A career prosecutor with over 20 years of experience dealing with violent crime in Los Angeles, Berger lost an election bid for Office No. 158, despite endorsements from both the Los Angeles Times and the MetNews. Ultimately, the seat was won by Judge Kim Nguyen.
His website reads:
“I believe 2018 is my year to fulfill my dream and continue my career in public service in the best way possible; as Judge of the Los Angeles Superior Court.”
Schreiner lost a bid for Office No. 11 to Judge Debra Archuleta that same year. In 2014, Schreiner failed in his pursuit for Office No. 87 in the June primary, losing to Andrew M. Stein and eventual winner Judge Tom Griego.
Schreiner has close to 30 years of experience in the Los Angeles District Attorney’s Office, having tried over 200 felony jury trials and prosecuting over 75 murder trials.
Yun failed to earn the necessary votes for Office No. 84 in the 2016 primary elections. Since 2006, Yun has worked in the Los Angeles District Attorney’s Office, and since 2012, has worked in the office’s hardcore gang division.
Berger, Yun and Davis are all Loyola Law School graduates. Berger was admitted to the State Bar of California in 1997; Yun in 2003 and Davis in 2007.
Schreiner was admitted to the State Bar of California in 1986 after receiving his law degree from the University of Santa Clara School of Law.
Assistant U.S. Attorney David DeJute of the Central District of California, private practitioner Michael Ribons and attorney David Diamond are expected to become candidates.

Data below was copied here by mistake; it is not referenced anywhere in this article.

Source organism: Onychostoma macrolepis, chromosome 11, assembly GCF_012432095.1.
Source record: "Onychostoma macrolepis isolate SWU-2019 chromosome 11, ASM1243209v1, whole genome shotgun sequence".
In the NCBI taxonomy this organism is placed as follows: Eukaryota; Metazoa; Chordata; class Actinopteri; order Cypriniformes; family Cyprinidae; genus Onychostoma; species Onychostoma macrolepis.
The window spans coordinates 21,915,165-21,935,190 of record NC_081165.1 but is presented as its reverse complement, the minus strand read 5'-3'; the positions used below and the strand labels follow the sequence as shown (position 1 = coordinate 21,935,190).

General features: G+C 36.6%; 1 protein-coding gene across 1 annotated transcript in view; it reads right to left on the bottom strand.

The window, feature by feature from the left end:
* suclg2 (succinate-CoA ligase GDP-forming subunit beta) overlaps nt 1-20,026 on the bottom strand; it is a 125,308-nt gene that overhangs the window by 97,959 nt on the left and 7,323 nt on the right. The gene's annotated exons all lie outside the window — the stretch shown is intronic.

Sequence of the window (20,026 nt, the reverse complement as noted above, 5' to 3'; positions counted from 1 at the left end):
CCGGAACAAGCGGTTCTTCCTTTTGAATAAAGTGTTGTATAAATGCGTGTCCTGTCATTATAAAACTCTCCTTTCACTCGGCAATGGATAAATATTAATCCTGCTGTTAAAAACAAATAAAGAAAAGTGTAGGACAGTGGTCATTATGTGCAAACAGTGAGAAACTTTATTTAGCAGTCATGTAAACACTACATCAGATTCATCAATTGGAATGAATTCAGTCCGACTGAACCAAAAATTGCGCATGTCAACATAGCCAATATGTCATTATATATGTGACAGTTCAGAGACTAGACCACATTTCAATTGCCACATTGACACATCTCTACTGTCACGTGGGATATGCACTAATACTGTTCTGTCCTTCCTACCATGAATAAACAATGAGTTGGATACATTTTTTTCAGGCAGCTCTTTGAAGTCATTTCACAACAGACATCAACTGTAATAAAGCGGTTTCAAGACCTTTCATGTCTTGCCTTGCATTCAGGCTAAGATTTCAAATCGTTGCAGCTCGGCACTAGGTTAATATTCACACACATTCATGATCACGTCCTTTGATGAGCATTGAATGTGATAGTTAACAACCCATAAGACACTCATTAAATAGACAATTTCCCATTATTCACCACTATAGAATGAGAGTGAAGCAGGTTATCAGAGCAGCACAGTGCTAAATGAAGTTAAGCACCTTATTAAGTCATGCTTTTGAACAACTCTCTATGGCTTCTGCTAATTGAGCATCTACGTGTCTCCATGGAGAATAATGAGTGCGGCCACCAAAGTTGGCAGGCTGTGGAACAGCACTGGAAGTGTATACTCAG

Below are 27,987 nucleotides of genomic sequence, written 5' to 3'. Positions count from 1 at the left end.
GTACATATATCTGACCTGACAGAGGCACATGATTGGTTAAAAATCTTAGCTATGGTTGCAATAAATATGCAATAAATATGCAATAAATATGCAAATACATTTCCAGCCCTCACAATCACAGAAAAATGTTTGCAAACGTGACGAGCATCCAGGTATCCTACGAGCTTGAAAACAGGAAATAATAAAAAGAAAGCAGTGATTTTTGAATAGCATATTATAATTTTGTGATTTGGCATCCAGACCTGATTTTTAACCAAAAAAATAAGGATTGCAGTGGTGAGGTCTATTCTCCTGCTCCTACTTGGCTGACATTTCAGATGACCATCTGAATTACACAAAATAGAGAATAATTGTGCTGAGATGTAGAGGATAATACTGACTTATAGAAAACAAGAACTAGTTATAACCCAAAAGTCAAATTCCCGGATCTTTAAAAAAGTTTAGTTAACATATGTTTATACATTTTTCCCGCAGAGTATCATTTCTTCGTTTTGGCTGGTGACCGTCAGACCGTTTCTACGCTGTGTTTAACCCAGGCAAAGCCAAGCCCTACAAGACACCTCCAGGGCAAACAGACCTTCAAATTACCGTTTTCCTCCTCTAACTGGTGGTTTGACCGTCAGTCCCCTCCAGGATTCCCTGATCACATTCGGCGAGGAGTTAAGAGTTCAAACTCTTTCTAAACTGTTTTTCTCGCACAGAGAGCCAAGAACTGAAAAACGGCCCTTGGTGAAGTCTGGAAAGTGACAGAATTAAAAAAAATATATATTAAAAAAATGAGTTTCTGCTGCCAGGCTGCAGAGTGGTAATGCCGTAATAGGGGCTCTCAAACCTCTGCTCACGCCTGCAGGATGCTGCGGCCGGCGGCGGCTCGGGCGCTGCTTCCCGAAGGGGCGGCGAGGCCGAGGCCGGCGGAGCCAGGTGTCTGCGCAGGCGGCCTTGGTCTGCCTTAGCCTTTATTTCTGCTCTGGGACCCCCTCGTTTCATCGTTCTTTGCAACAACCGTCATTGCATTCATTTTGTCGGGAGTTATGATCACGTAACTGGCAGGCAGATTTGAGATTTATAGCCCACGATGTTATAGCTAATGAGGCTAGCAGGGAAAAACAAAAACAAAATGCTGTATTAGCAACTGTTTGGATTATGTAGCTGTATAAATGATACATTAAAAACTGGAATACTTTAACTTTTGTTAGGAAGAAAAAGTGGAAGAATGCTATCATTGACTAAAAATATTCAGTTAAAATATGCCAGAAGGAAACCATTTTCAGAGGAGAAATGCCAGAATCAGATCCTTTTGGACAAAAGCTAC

Yesterday at 5 p.m. was the deadline for challenging a judge (other than as a write-in candidate). However, for offices where the sitting judges did not file paperwork by the 5 p.m. deadline, potential candidates are granted a five-day extension.
As of the end of the day yesterday, here was the lineup of candidates:
Office No. 4: Deputy District Attorney Alfred A. Coletta
Office No. 16: Deputy Los Angeles City Attorney Patricia (Patti) Hunter
Office No. 20: Deputy District Attorney Wendy Segall
Office No. 60: Deputy District Attorney Tony J. Cho, Deputy Public Defender Holly L. Hancock
Office No. 63: Woodland Hills employment attorney Anthony Lewis, Los Angeles Superior Court Judge Malcolm Mackey
Office No. 67: Former Los Angeles Deputy City Attorney Onica Valle Cole, Deputy District Attorney Dennis Vincent
Office No. 71: Los Angeles Superior Court Commissioner Danielle R. A. Gibbons, Senior Deputy Los Angeles County Counsel Catana Rene Gilbertson
Office No. 94: Los Angeles Superior Court Judge Kristin S. Escalante, Administrative Law Judge Klint James Mckay
Office No. 113: Deputy District Attorney Javier Perez, Deputy Los Angeles City Attorney Matthew Schonbrun, Deputy District Attorney Steven Schreiner
Office No. 118: Deputy District Attorney Troy Davis, Deputy District Attorney Emily Theresa Spear
Office No. 126: Deputy District Attorney David A. Berger
Office No. 146: Sydne Jane Michel, senior deputy city prosecutor for the cities of Redondo Beach and Hermosa Beach, Deputy District Attorney Emily Theresa Spear
Copyright 2018, Metropolitan News Company